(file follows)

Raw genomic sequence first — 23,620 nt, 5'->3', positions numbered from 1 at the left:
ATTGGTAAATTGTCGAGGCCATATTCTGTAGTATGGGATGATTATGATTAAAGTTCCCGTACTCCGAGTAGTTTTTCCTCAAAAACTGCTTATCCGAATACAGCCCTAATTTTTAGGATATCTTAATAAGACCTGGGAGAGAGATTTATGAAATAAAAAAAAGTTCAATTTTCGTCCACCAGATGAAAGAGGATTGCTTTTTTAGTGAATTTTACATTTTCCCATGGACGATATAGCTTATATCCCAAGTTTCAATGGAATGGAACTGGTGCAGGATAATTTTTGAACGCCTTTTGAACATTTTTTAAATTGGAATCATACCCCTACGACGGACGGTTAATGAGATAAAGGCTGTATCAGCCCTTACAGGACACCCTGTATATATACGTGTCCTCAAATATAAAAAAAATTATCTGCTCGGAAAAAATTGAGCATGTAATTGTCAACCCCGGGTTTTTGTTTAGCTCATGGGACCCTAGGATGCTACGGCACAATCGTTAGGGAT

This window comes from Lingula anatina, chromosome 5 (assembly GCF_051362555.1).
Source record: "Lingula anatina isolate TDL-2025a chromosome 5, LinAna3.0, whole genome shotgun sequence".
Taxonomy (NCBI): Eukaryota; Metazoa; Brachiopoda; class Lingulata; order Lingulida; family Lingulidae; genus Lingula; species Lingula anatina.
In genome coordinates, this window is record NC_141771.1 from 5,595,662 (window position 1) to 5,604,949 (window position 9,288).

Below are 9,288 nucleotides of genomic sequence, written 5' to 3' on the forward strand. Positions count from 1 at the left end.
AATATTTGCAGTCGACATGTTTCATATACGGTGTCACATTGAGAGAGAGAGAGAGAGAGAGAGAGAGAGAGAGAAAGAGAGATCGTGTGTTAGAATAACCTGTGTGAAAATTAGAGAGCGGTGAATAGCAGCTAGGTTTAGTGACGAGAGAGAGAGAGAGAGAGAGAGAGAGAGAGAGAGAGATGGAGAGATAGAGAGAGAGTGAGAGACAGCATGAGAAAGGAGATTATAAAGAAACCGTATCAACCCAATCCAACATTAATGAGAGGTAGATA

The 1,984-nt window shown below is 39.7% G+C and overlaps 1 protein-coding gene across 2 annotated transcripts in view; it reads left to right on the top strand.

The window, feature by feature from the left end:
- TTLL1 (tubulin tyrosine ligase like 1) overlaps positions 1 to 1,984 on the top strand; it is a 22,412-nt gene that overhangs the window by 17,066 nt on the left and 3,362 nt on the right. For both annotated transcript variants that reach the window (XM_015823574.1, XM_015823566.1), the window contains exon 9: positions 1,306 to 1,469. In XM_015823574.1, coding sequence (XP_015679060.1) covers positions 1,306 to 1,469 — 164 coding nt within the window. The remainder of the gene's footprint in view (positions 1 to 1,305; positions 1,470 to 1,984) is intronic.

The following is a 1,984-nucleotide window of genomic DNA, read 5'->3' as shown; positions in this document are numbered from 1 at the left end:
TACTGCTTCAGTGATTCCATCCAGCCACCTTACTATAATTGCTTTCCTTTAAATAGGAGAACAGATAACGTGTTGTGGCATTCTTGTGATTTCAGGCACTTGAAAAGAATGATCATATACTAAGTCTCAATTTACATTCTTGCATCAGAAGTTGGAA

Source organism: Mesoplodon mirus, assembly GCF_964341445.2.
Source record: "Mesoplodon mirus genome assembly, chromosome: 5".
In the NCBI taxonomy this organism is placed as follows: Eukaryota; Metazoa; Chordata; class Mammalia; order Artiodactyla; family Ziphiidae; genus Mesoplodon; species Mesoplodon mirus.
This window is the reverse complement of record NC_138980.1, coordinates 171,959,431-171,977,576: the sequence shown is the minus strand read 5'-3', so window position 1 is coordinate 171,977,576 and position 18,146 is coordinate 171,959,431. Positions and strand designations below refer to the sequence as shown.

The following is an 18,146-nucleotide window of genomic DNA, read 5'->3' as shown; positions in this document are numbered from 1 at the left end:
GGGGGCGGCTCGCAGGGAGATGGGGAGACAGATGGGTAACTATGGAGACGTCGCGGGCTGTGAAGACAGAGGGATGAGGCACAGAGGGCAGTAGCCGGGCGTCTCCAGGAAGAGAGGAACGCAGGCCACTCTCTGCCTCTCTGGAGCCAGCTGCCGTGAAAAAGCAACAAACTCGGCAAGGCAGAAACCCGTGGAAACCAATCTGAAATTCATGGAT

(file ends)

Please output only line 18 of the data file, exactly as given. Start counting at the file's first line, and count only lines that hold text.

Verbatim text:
The following is an 18,146-nucleotide window of genomic DNA, read 5'->3' as shown; positions in this document are numbered from 1 at the left end: